Steve Gibson's Fingerprint service detects SSL man in the middle spying

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" ... a major priority for web browser developers since this infrastructure was introduced by the Netscape Corporation in 1994 was to reassure users that it was safe to use their credit cards to shop online -- and, correspondingly, to hide the complexity of the cryptography from the user. Thus, browsers chose to accept digital certificates absolutely and unquestioningly ..."  

FINGERPRINTING

Finally, all this leads us back to Steve Gibson's new digital certificate Fingerprint service

What Gibson does is let you compare the digital certificate in your web browser  with one retrieved by his server. There are two main aspects to this. 

First, the certificate he gets is very likely to be legitimate because his server is directly connected to the Internet backbone, bypassing the middleman (an Internet Service Provider or a large corporation) most of connect through. He gets his data straight from the horse's mouth. 

The other thing he does is make the comparison relatively easy. 

As noted earlier, a digital certificate is a file, and it contains many data fields. Eyeballing the differences is not realistic. But the fingerprint Gibson uses (some browsers refer to it as a "thumbprint") lets us compare certificate files using just the one field.

Looked at another way, Gibson does not know whether VeriSign is supposed to be issuing certificates for the Bank of America or not. No one does. But he can tell you whether the certificate he got for the bank is that same as the one you got.

The fingerpirnt for a certificate is a long string of hexadecimal characters. As an example, if your web browser reports that the fingerprint for Paypal's certificate is 

DA:AA:A4:9B:AD:0C:1E:A3:29:71:D8:CC:62:BA:72:D1:A4:DC:94:9F

but Gibson reports that it should be 

E4:7E:24:84:86:D2:BE:66:C0:4D:41:A1:C2:0F:06:96:56:B9:8E:EC

then think of Obi-Wan Kenobi -- this is not the certificate you're looking for. 

More technical details are available from Steve Gibson, who provides a fairly long and detailed explanation of his new service. 

I suspect that some may have a hard time with the notion that Big Brother can spy on encrypted HTTPS web pages. After all, we've been told time and time again that SSL makes everything safe.

Symantec says so. So does the Bank of America, Chase and Citibank. Popular retailers such as Lands End, Zappos, Sears and Barnes and Noble say so. United Airlines says so. PayPal says their "site is highly secure".  A recent article in PC World on The 5 biggest online privacy threats of 2013 didn't even mention SSL/HTTPS interception.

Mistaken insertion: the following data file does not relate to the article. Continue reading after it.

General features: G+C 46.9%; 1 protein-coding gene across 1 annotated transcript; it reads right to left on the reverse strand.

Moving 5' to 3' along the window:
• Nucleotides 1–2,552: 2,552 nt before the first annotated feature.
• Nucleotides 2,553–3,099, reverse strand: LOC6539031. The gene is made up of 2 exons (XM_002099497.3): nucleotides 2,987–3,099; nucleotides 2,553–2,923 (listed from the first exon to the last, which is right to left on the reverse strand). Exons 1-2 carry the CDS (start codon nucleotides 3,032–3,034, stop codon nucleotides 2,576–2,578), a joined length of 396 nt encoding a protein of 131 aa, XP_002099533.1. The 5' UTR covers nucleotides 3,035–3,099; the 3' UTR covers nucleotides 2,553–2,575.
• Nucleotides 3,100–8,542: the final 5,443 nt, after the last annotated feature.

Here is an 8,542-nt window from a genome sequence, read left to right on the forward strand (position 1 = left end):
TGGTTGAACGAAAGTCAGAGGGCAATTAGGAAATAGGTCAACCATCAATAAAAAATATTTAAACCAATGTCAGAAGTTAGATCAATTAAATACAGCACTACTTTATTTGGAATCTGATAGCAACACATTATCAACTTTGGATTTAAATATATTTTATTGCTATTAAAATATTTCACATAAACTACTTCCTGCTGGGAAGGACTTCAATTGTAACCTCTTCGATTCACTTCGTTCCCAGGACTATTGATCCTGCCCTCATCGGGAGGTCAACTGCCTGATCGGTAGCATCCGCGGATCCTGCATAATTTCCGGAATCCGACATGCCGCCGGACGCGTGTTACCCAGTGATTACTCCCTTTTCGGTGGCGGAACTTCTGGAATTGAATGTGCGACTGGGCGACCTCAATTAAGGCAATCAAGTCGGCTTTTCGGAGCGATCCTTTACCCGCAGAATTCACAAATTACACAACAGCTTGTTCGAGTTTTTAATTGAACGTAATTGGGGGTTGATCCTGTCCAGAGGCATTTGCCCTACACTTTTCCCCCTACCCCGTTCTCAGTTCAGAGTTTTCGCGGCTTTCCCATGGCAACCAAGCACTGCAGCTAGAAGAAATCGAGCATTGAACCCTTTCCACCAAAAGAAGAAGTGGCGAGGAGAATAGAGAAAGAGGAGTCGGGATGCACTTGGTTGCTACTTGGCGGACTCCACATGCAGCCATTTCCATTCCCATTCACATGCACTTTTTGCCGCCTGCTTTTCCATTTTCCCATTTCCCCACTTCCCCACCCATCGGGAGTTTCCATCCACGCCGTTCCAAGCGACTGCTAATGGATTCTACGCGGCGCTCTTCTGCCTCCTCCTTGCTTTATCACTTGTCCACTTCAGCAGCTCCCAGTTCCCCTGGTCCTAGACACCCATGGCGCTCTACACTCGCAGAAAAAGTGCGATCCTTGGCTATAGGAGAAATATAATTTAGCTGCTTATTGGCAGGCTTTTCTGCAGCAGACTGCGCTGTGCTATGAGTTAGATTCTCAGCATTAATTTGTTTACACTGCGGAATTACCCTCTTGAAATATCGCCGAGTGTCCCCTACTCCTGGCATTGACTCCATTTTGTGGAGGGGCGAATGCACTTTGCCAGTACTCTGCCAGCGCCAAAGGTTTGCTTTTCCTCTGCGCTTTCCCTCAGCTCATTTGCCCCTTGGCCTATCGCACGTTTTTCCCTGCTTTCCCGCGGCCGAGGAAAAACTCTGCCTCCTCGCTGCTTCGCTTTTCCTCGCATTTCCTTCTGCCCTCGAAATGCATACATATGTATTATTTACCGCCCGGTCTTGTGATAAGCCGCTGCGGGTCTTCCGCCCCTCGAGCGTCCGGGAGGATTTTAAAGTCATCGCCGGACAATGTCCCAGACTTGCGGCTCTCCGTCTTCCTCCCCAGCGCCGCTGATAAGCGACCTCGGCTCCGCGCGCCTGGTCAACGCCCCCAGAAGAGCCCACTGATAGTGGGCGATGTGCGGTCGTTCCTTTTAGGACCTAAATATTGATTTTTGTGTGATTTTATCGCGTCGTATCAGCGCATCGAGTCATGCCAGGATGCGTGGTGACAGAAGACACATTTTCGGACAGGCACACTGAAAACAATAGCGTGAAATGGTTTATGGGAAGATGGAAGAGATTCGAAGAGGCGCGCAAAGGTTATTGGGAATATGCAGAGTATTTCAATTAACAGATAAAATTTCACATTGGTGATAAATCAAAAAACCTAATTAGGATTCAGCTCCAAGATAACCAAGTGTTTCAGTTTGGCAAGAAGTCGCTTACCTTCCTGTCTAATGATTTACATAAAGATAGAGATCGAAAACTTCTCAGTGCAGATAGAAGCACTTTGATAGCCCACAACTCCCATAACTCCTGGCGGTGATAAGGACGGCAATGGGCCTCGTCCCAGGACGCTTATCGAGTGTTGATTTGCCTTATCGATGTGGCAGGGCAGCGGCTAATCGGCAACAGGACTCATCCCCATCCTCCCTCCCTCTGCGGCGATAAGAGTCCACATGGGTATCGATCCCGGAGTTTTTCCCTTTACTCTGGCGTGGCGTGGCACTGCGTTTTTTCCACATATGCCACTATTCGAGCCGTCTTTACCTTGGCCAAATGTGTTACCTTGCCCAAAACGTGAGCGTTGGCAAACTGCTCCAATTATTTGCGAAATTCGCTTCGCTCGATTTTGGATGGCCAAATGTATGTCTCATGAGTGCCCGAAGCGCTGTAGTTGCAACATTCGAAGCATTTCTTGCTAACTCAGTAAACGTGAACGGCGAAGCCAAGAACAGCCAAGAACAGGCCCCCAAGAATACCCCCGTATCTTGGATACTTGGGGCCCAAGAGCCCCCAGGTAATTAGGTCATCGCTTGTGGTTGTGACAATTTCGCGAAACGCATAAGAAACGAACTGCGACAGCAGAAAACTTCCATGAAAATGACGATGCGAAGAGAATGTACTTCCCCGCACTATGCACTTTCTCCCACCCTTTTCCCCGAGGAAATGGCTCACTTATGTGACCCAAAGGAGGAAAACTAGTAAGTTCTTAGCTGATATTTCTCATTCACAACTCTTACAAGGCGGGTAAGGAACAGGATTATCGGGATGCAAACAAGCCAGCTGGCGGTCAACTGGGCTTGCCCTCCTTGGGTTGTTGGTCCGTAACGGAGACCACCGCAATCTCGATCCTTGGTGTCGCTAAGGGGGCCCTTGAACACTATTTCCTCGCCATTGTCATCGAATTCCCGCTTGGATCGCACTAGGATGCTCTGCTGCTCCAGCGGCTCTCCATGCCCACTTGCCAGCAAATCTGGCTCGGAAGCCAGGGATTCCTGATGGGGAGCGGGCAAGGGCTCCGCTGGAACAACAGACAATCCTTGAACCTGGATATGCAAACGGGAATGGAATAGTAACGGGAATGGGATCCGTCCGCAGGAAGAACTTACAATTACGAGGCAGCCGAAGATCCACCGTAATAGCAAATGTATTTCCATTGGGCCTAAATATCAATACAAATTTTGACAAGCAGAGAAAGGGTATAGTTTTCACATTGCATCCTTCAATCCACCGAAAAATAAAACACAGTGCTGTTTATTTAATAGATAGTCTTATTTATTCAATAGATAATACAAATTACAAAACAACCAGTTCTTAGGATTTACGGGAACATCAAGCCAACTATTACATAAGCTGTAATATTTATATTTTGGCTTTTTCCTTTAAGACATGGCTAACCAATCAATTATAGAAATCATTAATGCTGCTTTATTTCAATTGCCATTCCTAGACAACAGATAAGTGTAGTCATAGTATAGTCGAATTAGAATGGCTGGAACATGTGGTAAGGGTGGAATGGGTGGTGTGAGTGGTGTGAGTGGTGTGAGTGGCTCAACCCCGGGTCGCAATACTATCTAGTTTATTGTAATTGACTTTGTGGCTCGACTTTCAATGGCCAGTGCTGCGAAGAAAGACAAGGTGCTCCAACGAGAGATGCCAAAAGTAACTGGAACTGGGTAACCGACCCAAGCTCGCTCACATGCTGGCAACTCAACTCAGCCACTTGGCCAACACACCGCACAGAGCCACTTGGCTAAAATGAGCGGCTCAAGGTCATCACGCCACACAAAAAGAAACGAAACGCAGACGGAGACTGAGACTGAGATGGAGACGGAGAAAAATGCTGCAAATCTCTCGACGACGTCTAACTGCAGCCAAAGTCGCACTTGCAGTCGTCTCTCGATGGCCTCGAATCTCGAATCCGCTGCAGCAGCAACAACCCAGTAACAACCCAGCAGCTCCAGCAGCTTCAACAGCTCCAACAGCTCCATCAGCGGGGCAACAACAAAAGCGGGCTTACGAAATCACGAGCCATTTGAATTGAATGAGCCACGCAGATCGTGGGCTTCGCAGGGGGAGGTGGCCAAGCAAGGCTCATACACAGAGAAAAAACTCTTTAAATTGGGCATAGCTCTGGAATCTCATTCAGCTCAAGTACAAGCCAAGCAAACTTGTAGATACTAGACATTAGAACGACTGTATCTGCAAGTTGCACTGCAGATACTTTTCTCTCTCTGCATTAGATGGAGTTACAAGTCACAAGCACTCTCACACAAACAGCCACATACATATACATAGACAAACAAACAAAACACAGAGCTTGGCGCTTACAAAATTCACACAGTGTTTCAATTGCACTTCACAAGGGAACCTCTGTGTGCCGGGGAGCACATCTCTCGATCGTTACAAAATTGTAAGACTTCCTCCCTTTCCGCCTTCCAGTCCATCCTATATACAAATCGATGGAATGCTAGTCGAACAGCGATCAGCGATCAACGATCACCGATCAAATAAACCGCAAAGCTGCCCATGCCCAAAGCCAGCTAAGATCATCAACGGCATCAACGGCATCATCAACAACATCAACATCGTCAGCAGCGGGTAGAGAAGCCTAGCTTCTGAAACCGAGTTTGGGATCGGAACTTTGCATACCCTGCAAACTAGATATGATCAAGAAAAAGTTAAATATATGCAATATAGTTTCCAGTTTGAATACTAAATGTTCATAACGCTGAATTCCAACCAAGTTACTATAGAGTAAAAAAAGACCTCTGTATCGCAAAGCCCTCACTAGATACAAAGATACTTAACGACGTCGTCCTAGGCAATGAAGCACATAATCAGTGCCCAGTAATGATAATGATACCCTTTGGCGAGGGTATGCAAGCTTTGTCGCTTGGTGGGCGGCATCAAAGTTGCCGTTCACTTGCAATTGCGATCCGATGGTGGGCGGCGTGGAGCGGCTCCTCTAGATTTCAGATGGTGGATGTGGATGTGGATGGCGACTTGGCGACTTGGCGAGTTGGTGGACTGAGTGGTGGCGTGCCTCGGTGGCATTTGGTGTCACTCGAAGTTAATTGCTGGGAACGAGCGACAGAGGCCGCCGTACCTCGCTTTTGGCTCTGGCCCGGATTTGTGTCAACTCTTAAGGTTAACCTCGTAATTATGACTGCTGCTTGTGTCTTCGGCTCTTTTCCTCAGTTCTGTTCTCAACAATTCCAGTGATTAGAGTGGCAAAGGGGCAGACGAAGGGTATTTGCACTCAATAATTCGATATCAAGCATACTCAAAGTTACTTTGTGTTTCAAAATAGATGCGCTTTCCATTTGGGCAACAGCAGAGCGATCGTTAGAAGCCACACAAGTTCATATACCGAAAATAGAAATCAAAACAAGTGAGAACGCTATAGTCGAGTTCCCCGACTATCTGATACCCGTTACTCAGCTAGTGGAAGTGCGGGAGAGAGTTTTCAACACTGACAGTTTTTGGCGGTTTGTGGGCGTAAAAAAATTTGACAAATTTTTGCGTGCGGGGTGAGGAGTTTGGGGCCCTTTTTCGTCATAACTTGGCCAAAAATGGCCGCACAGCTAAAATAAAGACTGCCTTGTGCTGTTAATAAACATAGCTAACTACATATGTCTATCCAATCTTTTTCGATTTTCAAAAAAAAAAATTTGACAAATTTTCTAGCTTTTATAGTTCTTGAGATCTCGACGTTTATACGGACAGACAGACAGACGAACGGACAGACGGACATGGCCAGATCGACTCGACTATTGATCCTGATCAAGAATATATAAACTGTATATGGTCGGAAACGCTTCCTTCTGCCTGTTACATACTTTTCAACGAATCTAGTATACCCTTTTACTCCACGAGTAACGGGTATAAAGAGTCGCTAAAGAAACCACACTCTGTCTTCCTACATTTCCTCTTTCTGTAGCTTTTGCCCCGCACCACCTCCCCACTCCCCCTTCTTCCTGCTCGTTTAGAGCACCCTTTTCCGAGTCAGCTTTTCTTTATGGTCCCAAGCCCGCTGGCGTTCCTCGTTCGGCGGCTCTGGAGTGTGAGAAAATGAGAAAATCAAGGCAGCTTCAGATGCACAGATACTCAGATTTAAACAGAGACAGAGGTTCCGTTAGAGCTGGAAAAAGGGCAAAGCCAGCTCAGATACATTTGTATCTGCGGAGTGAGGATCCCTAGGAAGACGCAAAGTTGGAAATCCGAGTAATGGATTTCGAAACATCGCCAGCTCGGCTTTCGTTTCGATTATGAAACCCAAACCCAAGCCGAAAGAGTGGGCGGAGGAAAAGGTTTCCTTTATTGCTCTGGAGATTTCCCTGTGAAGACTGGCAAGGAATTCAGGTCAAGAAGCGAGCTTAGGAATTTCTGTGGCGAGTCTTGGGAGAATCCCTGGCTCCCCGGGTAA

Yet, this isn't news at all. 

Even back in 2004, Computerworld reported on SSL spying

U.S. universities are struggling with a flare-up of dangerous spyware that can snoop on information encrypted using Secure Sockets Layer (SSL). Experts are warning that the stealthy software, called Marketscore, could be used to intercept a wide range of sensitive information ... IT departments at a number of universities issued warnings about problems caused by the Marketscore software, which promises to speed up Web browsing. The program ... routes all user traffic through its own network ... Columbia University ... and Pennsylvania State University are among those noting an increase in the number of systems running Marketscore software ...

At a time when many Internet users were on dial-up, the lure of a faster connection was enticing indeed. But, the Marketscore software modified the web browser, adding itself to the list of trusted Certificate Authorities.

The 2010 paper Certified Lies: Detecting and Defeating Government Interception Attacks Against SSL by Christopher Soghoian and Sid Stamm got a lot of publicity. It's what alerted me to the subject.

In 2011, Dan Goodin of The Register wrote How is SSL hopelessly broken? Let us count the ways

Earlier this year, Ms. Smith wrote in Network World that

... an eavesdropping attacker who can obtain a fake digital certificate can successfully impersonate every encrypted website you visit without you knowing that you are not on the genuine site. By using a fraudulent certificate, an eavesdropper can quietly launch a man-in-the-middle (MITM) attack to watch or record all encrypted web traffic while the user is clueless that it's happening. In other words, there is nothing private or secure about your encrypted web browsing.

In January 2013 a security researcher found that Nokia was intercepting HTTPS web pages on his Nokia Series 40 Asha phone. The stated purpose was to compress data to reduce bandwidth.

Update: added April 15, 2013  

Michael Coates, the Director of Security Assurance for Mozilla recently wrote that

An attacker armed with a fraudulent SSL certificate and an ability to control their victim’s network could impersonate websites in a way that would be undetectable to most users. Such certificates could deceive users into trusting websites appearing to originate from the domain owners ...

And a number of earlier links in this article are to writings by the EFF that warn about SSL insecurities.

To be clear, none of these issues are operating system related. None require a virus or malicious software running on your computer/tablet/smartphone. Normally safe Apple users, on both iOS and OS X, are vulnerable. Heck, even Linux and Chromebook users are vulnerable.

Using an app on a tablet? Then you don't get any certificate information, making you the most vulnerable of all.

The security issues around SSL encrypted web pages are not news. But Steve Gibson's Fingerprint service is, so give it a try.

Copyright © 2013 IDG Communications, Inc.

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